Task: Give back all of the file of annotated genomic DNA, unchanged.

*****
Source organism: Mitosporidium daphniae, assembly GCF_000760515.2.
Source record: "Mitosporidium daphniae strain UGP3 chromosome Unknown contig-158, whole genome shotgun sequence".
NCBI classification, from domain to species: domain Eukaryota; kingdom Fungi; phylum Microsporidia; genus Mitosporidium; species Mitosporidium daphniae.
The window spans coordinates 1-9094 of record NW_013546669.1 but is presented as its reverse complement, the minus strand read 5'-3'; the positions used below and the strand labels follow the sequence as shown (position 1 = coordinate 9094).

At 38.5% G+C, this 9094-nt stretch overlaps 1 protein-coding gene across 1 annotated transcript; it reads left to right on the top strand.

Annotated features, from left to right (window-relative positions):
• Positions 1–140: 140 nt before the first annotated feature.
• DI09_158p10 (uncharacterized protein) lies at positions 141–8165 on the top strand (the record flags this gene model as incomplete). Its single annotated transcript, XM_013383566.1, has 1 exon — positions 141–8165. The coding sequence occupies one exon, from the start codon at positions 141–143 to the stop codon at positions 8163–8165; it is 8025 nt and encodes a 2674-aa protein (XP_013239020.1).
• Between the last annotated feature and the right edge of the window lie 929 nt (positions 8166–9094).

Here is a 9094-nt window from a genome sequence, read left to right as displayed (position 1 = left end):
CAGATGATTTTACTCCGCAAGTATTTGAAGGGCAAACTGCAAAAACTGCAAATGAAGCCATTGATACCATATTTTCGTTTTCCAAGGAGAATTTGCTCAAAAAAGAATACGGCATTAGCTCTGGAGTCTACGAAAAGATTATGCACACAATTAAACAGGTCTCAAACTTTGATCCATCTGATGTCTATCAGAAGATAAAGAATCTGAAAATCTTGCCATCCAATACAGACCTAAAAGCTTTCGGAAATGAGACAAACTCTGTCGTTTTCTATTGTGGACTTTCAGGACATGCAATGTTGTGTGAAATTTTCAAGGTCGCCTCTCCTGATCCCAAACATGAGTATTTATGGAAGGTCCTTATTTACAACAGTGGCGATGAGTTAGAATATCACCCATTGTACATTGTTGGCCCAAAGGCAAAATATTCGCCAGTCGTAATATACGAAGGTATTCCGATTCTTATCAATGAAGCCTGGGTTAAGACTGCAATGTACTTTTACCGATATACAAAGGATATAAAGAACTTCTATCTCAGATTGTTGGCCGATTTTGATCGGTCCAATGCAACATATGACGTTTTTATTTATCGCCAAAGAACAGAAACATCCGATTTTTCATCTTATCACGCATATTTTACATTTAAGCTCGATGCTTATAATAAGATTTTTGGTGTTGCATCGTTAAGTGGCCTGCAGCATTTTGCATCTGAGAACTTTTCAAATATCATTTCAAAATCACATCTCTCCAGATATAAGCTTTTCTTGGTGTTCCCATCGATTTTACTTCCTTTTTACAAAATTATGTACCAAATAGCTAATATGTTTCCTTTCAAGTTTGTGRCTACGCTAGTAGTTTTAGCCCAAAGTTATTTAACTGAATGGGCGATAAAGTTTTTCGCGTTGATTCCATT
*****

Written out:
Source organism: Mitosporidium daphniae, assembly GCF_000760515.2.
Source record: "Mitosporidium daphniae strain UGP3 chromosome Unknown contig-158, whole genome shotgun sequence".
NCBI classification, from domain to species: domain Eukaryota; kingdom Fungi; phylum Microsporidia; genus Mitosporidium; species Mitosporidium daphniae.
The window spans coordinates 1-9094 of record NW_013546669.1 but is presented as its reverse complement, the minus strand read 5'-3'; the positions used below and the strand labels follow the sequence as shown (position 1 = coordinate 9094).

At 38.5% G+C, this 9094-nt stretch overlaps 1 protein-coding gene across 1 annotated transcript; it reads left to right on the top strand.

Annotated features, from left to right (window-relative positions):
• Positions 1–140: 140 nt before the first annotated feature.
• DI09_158p10 (uncharacterized protein) lies at positions 141–8165 on the top strand (the record flags this gene model as incomplete). Its single annotated transcript, XM_013383566.1, has 1 exon — positions 141–8165. The coding sequence occupies one exon, from the start codon at positions 141–143 to the stop codon at positions 8163–8165; it is 8025 nt and encodes a 2674-aa protein (XP_013239020.1).
• Between the last annotated feature and the right edge of the window lie 929 nt (positions 8166–9094).

Here is a 9094-nt window from a genome sequence, read left to right as displayed (position 1 = left end):
CAGATGATTTTACTCCGCAAGTATTTGAAGGGCAAACTGCAAAAACTGCAAATGAAGCCATTGATACCATATTTTCGTTTTCCAAGGAGAATTTGCTCAAAAAAGAATACGGCATTAGCTCTGGAGTCTACGAAAAGATTATGCACACAATTAAACAGGTCTCAAACTTTGATCCATCTGATGTCTATCAGAAGATAAAGAATCTGAAAATCTTGCCATCCAATACAGACCTAAAAGCTTTCGGAAATGAGACAAACTCTGTCGTTTTCTATTGTGGACTTTCAGGACATGCAATGTTGTGTGAAATTTTCAAGGTCGCCTCTCCTGATCCCAAACATGAGTATTTATGGAAGGTCCTTATTTACAACAGTGGCGATGAGTTAGAATATCACCCATTGTACATTGTTGGCCCAAAGGCAAAATATTCGCCAGTCGTAATATACGAAGGTATTCCGATTCTTATCAATGAAGCCTGGGTTAAGACTGCAATGTACTTTTACCGATATACAAAGGATATAAAGAACTTCTATCTCAGATTGTTGGCCGATTTTGATCGGTCCAATGCAACATATGACGTTTTTATTTATCGCCAAAGAACAGAAACATCCGATTTTTCATCTTATCACGCATATTTTACATTTAAGCTCGATGCTTATAATAAGATTTTTGGTGTTGCATCGTTAAGTGGCCTGCAGCATTTTGCATCTGAGAACTTTTCAAATATCATTTCAAAATCACATCTCTCCAGATATAAGCTTTTCTTGGTGTTCCCATCGATTTTACTTCCTTTTTACAAAATTATGTACCAAATAGCTAATATGTTTCCTTTCAAGTTTGTGRCTACGCTAGTAGTTTTAGCCCAAAGTTATTTAACTGAATGGGCGATAAAGTTTTTCGCGTTGATTCCATT